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Athletes Shine in Bellingham’s Special Olympics

Best Buddies officers CJ Farma, Erik Ormberg, Madison Elliott, Brianna Adams, and Rebecca Pippitt hold the banner as athletes start the event off with a parade.

By Jennifer Russo
What do you think of when you hear the words Special Olympics? Many of us were brought up to believe that this is a sporting event for people with varying types of physical and intellectual disabilities. While, in theory, that is correct – perhaps we should challenge ourselves to look at it a little differently. Instead of considering someone’s “disability,” we could simply look at their unique abilities, their capabilities…their possibilities.
This is what the Best Buddies organization does. They have what they call Friendship Programs, which pair people of differing abilities together to improve quality of life and encourage true inclusion. The Bellingham High School chapter puts together high school students with other students in the local school system who may have some unique needs, cultivating relationships that help build confidence and self-esteem. 
For the fourth year, educational leaders in the town organized a Special Olympics for these outstanding athletes to compete in. This year, 60 Bellingham students and young adults were joined by about 20 Blackstone-Millville students for the games, which made it even more exciting. Family members, friends, and fellow classmates filled the bleachers on both sides of the BHS football field, holding up signs of encouragement, clapping and shouting to cheer them on. The ceremony began with some Bellingham High School trumpeters (Sophia Almoussali, Suraji Iyer and Adam Doran) setting the music for a parade of all athletes and their buddies, holding a banner that proudly proclaimed, “I can…and I will! Watch me.” This was followed by the opening ceremonies with a warm welcome and uplifting words from Assistant School Superintendent Carolyn Rafferty about the program and event. The event planning team was then recognized for all their hard work, and included Suzanne Michel (Director of Student Services), Jessica Cournoyer (Student Services Secretary), Ashley Saiyan (Para Educator, Best Buddies Lead), and Kerry Farrell (Bellingham Town and Unified Athletics).
“We were so excited to include Blackstone-Millville in this event this year,” says Suzanne. “It’s a lot of work to get something like this off the ground, but it is absolutely worth the effort, and we had an amazing team of people who really wanted it to be seamless.”
“We are very fortunate to have people involved who care about the success of our children,” says Kerry. “The success of this event is due to the overwhelming support from the community and the dedicated staff members who made sure that it moved forward.”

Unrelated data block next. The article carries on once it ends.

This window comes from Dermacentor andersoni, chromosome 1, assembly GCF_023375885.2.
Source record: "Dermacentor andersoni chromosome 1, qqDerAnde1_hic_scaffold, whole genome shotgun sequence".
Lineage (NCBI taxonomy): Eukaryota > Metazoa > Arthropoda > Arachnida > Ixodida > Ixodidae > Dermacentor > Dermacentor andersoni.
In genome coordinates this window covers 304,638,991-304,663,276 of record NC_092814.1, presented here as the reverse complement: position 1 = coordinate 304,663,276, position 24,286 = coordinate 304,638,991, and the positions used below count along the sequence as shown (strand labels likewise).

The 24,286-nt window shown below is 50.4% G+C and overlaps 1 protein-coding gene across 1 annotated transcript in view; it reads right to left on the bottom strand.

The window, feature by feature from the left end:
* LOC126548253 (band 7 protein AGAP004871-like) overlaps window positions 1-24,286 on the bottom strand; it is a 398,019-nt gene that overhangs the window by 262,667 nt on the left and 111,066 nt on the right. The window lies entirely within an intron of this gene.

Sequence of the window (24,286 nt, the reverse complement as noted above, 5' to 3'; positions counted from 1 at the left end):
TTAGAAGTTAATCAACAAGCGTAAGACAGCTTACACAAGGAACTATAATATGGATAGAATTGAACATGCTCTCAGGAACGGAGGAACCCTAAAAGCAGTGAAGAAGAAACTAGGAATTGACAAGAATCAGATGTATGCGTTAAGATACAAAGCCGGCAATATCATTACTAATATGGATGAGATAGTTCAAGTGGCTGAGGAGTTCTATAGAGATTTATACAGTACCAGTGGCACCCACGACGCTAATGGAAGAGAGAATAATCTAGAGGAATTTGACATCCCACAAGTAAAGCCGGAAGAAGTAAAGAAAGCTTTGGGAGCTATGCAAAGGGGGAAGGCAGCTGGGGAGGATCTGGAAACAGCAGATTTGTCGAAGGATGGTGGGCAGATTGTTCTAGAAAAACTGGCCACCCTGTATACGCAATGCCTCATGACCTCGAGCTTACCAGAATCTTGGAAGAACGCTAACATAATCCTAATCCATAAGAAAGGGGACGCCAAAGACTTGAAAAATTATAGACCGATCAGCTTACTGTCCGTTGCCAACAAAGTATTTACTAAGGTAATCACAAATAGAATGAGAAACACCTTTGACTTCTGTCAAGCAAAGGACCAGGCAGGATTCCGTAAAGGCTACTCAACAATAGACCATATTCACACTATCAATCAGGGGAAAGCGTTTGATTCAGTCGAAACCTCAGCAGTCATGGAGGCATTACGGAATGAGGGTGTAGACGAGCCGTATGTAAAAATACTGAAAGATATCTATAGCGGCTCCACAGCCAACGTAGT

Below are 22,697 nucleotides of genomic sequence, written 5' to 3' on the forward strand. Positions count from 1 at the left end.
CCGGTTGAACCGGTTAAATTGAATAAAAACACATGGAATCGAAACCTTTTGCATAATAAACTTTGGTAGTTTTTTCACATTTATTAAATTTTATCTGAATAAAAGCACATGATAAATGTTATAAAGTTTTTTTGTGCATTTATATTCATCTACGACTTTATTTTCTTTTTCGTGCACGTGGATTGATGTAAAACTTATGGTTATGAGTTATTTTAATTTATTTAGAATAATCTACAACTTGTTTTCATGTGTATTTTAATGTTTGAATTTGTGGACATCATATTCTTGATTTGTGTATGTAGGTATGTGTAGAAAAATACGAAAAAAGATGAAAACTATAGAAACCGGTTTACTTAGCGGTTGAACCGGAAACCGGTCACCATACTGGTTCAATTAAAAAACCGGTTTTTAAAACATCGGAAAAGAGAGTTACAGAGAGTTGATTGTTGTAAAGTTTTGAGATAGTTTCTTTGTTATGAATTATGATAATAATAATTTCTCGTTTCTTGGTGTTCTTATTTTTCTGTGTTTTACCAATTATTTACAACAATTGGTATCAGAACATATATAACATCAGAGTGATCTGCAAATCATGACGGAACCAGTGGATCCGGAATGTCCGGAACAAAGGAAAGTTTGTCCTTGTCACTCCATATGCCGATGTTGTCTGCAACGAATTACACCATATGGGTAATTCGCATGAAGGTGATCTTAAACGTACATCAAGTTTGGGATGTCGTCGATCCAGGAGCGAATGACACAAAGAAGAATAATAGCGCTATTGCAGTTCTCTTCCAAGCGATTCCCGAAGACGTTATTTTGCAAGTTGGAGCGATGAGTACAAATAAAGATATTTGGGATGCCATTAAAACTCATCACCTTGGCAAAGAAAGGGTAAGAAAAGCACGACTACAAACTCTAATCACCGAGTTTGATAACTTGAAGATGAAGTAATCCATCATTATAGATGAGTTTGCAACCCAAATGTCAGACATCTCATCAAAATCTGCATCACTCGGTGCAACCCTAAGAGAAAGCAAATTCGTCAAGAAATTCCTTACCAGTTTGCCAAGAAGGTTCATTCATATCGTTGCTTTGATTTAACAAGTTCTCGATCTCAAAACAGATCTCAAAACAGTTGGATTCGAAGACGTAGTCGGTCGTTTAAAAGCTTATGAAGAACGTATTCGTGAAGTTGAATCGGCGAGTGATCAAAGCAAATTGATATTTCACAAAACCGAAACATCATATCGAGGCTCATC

A beautiful rendition of the National Anthem, complete with improvised cymbal crashes, was sung by Lucien Ducharme (BHS), and Logan Brett (BMR) read the Special Olympics oath. Elementary school students from Bellingham and Blackstone-Millville then kicked the event off with an official “let the games begin!” shout.
From walking, running, wheelchair, and relay races (with inflatable torches) to softball throwing and long jumps in the sand pit, the strong bonds between the athletes and their Buddies were obvious, with encouraging smiles and shouts of “You’ve got this!” and “Let’s do this together!” floating above the clapping crowd. While participants competed, those not currently in an event had access to lawn games and other fun activities. When they were competing, their confidence and resilient spirits soared high, where every crossed finish line was a victory and showcased their potential. 
“It is truly amazing to watch these kids grow and learn together,” shares Ashley. “The volunteers learn to be kind, compassionate, and patient leaders and helpers of the community, while the students they pair with in the program get to feel a true sense of belonging, love and trust.”
The impact of the event on our community is a real understanding of what determination and true sportsmanship should look like. Even in competition, athletes cheered for and helped each other along the way. They smiled whether they came in first or not and celebrated their opponents. They reminded us that diversity and inclusivity should not just be something we strive for, rather it should be at the core of everything we do. Athletes gave their all and everyone proudly walked away with gold medals for a job well done. 
A special thank you to families for donated food items, Blackhawk Pizza for discounted refreshments and Heavy Press Sports for discounted t-shirt production.
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